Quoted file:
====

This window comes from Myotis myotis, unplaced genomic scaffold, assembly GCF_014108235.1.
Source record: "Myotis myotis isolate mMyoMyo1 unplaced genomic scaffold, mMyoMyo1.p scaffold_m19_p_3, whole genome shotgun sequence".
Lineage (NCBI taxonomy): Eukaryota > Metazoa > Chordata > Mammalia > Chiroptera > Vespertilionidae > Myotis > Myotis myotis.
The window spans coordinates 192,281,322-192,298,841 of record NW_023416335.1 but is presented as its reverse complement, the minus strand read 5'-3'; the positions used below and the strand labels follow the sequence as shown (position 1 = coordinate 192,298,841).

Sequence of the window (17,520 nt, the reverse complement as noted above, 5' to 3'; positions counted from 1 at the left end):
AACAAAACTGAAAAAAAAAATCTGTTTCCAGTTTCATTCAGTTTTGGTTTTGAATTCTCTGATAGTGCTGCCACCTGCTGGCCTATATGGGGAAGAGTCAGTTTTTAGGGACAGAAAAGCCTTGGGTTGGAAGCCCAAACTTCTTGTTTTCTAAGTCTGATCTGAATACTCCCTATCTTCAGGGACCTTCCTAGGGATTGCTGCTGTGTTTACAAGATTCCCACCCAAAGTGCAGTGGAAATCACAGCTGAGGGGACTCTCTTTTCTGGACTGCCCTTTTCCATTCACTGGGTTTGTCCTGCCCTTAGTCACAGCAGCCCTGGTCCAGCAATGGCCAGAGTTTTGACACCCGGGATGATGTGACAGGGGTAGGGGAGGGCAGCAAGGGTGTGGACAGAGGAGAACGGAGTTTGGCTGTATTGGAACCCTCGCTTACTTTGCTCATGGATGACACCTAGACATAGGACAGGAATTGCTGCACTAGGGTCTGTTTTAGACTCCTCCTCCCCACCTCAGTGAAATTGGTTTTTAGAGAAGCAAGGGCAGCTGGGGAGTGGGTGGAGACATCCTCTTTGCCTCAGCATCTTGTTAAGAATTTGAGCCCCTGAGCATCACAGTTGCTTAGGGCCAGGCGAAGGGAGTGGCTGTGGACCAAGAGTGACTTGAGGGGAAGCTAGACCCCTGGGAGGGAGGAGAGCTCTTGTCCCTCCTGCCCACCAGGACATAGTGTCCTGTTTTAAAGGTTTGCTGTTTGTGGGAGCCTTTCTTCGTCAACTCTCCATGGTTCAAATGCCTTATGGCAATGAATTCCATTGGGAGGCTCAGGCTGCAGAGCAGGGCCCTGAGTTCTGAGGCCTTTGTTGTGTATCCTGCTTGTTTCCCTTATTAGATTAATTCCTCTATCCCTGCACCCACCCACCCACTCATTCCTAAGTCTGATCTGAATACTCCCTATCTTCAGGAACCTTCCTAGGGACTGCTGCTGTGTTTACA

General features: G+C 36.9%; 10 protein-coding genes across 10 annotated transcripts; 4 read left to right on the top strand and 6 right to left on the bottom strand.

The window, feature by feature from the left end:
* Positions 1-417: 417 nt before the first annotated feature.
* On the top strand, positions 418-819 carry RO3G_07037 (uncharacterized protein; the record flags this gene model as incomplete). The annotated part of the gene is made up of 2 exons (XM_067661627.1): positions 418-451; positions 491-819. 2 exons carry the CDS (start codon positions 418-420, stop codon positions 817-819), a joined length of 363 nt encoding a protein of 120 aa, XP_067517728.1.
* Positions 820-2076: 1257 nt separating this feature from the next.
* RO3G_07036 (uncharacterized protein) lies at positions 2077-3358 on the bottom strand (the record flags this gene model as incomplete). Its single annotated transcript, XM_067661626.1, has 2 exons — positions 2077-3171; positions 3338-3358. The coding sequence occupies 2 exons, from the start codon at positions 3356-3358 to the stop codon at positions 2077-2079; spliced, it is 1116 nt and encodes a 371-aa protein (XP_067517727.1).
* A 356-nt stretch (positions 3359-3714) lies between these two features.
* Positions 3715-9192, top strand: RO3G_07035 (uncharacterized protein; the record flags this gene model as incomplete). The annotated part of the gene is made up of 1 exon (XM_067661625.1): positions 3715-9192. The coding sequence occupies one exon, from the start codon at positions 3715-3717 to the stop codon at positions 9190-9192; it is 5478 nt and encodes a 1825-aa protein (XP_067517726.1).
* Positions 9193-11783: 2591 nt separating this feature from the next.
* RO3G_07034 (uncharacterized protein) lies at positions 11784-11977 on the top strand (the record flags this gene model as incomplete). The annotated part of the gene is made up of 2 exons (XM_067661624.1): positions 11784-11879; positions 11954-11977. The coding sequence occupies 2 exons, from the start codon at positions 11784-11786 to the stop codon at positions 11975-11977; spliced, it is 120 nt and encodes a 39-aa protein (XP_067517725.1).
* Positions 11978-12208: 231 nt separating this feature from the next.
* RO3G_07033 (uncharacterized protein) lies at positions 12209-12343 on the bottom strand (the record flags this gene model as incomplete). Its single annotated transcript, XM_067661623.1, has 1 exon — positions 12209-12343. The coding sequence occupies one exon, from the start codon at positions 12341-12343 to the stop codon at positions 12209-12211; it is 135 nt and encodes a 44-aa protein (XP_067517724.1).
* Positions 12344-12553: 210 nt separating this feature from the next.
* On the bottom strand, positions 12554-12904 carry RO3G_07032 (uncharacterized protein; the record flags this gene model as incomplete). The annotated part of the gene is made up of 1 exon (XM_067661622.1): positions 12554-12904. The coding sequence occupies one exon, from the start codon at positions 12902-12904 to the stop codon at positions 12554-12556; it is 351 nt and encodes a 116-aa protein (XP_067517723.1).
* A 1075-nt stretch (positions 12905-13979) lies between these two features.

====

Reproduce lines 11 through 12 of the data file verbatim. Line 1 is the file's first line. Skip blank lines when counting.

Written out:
* Positions 820-2076: 1257 nt separating this feature from the next.
* RO3G_07036 (uncharacterized protein) lies at positions 2077-3358 on the bottom strand (the record flags this gene model as incomplete). Its single annotated transcript, XM_067661626.1, has 2 exons — positions 2077-3171; positions 3338-3358. The coding sequence occupies 2 exons, from the start codon at positions 3356-3358 to the stop codon at positions 2077-2079; spliced, it is 1116 nt and encodes a 371-aa protein (XP_067517727.1).